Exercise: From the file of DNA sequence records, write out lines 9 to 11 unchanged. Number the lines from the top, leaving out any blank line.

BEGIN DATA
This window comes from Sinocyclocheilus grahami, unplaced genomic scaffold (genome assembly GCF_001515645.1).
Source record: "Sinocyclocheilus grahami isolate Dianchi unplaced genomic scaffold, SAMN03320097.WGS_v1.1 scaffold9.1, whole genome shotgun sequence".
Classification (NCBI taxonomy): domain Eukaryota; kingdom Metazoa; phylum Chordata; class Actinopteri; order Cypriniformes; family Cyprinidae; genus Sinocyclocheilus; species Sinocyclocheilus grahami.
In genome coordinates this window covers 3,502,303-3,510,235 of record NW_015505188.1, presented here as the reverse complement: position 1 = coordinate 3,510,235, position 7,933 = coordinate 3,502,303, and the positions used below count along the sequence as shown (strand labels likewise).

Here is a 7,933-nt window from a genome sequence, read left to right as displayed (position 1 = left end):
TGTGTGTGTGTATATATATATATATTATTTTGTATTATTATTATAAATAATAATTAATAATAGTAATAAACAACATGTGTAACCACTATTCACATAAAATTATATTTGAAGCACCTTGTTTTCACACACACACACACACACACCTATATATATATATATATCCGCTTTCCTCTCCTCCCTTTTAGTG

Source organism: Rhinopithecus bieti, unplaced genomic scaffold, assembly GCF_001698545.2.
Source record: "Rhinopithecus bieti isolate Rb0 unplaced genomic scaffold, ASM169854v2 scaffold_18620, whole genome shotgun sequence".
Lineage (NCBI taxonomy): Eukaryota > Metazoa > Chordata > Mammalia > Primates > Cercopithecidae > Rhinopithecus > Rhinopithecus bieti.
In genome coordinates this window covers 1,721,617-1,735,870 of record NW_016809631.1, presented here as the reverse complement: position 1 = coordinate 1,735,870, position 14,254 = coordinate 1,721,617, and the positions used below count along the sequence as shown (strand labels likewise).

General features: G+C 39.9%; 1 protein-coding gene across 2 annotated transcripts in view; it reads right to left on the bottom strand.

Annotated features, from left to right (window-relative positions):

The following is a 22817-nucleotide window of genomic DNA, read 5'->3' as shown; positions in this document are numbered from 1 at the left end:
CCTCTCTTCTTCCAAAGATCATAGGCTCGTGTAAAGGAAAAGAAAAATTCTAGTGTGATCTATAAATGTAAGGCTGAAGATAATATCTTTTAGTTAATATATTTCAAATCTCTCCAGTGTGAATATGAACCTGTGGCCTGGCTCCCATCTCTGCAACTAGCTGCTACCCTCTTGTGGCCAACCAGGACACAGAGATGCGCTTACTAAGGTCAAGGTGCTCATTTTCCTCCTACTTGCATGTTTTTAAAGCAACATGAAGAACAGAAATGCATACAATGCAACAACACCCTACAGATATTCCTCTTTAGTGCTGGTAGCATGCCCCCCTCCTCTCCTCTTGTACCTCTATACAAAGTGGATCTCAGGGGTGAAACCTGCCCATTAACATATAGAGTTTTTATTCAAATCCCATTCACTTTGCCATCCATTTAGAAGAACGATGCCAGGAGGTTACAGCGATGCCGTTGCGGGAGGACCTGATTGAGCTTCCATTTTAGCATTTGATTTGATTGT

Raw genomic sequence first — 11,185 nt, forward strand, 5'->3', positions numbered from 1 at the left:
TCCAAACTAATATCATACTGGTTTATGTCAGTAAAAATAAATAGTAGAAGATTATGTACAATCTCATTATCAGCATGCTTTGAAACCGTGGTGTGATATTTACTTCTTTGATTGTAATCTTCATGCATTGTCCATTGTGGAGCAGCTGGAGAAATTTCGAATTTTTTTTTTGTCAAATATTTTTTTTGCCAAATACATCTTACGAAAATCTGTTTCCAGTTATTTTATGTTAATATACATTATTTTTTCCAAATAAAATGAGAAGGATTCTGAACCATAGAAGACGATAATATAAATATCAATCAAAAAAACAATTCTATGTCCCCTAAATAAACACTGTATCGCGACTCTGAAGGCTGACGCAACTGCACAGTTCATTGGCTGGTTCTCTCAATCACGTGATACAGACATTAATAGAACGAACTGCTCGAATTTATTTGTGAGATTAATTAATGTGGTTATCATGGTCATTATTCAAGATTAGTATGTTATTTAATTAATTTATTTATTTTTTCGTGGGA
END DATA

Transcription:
Lineage (NCBI taxonomy): Eukaryota > Metazoa > Chordata > Mammalia > Primates > Cercopithecidae > Rhinopithecus > Rhinopithecus bieti.
In genome coordinates this window covers 1,721,617-1,735,870 of record NW_016809631.1, presented here as the reverse complement: position 1 = coordinate 1,735,870, position 14,254 = coordinate 1,721,617, and the positions used below count along the sequence as shown (strand labels likewise).

General features: G+C 39.9%; 1 protein-coding gene across 2 annotated transcripts in view; it reads right to left on the bottom strand.